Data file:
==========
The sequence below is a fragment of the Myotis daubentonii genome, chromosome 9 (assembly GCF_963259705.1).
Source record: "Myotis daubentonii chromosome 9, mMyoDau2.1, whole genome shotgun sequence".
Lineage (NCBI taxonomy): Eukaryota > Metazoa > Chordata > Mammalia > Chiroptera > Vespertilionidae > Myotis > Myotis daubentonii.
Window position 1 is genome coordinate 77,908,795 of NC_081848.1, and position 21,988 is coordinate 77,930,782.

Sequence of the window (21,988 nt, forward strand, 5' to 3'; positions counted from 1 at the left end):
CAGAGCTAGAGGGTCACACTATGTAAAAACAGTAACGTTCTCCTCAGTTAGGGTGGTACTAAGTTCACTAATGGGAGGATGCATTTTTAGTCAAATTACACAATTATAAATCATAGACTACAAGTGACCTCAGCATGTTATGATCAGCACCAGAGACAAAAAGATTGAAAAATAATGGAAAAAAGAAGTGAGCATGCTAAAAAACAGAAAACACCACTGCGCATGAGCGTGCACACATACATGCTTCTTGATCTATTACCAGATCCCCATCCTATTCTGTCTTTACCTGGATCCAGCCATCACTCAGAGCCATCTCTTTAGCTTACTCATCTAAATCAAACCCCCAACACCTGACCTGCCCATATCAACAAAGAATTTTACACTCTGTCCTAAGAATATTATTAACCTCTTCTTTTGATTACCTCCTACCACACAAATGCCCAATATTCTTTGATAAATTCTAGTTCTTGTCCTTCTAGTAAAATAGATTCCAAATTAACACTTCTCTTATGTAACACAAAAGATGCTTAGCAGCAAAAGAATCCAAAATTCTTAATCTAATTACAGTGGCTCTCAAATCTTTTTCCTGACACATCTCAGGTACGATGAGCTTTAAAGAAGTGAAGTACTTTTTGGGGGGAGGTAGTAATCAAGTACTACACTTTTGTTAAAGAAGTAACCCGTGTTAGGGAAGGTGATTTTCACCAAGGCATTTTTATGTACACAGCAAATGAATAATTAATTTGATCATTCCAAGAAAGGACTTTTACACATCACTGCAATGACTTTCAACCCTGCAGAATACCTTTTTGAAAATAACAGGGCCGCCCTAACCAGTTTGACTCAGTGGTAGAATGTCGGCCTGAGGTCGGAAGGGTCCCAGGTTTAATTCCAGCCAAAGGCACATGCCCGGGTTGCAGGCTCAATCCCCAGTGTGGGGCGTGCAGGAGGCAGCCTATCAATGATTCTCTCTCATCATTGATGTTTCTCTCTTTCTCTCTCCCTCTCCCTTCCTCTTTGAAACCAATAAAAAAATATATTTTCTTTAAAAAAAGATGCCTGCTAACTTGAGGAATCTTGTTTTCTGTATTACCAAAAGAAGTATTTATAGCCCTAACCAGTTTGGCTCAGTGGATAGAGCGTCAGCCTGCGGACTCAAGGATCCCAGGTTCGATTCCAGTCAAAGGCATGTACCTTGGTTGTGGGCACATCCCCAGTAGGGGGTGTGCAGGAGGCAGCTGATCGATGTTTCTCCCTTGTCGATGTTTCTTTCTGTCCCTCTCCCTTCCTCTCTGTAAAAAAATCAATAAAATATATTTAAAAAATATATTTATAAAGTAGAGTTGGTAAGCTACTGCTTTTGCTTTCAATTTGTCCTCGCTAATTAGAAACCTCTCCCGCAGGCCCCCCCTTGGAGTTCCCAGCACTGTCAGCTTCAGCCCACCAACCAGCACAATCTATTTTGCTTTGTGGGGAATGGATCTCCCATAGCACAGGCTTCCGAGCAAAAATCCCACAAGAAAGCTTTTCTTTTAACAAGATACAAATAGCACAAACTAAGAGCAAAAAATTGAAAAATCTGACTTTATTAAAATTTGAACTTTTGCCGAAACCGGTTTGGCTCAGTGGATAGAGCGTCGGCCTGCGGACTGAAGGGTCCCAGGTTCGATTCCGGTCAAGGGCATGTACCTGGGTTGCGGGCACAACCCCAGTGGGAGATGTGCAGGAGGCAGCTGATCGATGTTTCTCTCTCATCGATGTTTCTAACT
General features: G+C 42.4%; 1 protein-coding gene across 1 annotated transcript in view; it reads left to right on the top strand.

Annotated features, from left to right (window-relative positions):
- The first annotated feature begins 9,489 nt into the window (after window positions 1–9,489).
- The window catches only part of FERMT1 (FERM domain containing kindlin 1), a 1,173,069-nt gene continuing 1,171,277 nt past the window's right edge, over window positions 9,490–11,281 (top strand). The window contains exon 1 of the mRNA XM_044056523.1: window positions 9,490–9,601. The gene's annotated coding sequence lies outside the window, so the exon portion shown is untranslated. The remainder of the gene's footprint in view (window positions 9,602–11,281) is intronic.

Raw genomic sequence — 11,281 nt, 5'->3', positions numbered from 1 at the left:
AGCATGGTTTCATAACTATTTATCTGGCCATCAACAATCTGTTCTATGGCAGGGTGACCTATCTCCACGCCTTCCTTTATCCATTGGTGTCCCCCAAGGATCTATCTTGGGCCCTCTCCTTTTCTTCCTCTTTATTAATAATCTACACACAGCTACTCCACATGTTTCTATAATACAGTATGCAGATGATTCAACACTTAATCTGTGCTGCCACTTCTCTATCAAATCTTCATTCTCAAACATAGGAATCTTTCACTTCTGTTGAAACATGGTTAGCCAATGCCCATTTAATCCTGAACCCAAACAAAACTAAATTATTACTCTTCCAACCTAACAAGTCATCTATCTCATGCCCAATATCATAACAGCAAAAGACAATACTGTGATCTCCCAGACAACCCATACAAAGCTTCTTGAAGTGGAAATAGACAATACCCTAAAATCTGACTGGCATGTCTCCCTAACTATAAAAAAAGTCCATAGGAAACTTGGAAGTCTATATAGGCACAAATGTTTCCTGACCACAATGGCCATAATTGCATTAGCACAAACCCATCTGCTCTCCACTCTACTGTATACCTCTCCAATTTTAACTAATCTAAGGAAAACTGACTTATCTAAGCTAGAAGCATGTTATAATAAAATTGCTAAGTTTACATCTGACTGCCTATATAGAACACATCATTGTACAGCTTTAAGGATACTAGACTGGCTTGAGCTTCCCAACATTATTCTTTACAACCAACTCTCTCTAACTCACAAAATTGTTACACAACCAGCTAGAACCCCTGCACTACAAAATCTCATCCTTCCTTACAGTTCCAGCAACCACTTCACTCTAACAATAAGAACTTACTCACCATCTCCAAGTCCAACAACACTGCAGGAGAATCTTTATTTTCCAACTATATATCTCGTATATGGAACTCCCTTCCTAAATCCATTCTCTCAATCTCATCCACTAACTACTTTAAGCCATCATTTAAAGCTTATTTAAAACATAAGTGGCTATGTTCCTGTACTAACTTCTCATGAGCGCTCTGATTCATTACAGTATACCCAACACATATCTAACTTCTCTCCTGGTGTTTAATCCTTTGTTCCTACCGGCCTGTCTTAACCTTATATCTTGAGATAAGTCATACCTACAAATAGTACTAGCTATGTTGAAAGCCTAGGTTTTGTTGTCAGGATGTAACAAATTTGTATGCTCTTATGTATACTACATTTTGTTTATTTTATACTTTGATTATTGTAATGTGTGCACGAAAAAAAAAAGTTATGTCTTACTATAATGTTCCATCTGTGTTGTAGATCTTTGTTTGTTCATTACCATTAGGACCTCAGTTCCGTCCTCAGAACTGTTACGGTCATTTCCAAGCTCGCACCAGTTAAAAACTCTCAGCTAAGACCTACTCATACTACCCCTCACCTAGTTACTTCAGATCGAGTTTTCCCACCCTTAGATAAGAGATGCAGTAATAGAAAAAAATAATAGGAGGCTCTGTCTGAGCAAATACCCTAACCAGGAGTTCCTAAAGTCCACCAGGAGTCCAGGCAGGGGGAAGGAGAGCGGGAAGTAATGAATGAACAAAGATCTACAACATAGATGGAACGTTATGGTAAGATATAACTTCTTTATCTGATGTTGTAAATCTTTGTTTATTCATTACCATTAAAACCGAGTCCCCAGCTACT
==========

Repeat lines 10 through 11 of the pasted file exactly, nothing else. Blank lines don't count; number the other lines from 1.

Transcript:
- The window catches only part of FERMT1 (FERM domain containing kindlin 1), a 1,173,069-nt gene continuing 1,171,277 nt past the window's right edge, over window positions 9,490–11,281 (top strand). The window contains exon 1 of the mRNA XM_044056523.1: window positions 9,490–9,601. The gene's annotated coding sequence lies outside the window, so the exon portion shown is untranslated. The remainder of the gene's footprint in view (window positions 9,602–11,281) is intronic.

Raw genomic sequence — 11,281 nt, 5'->3', positions numbered from 1 at the left: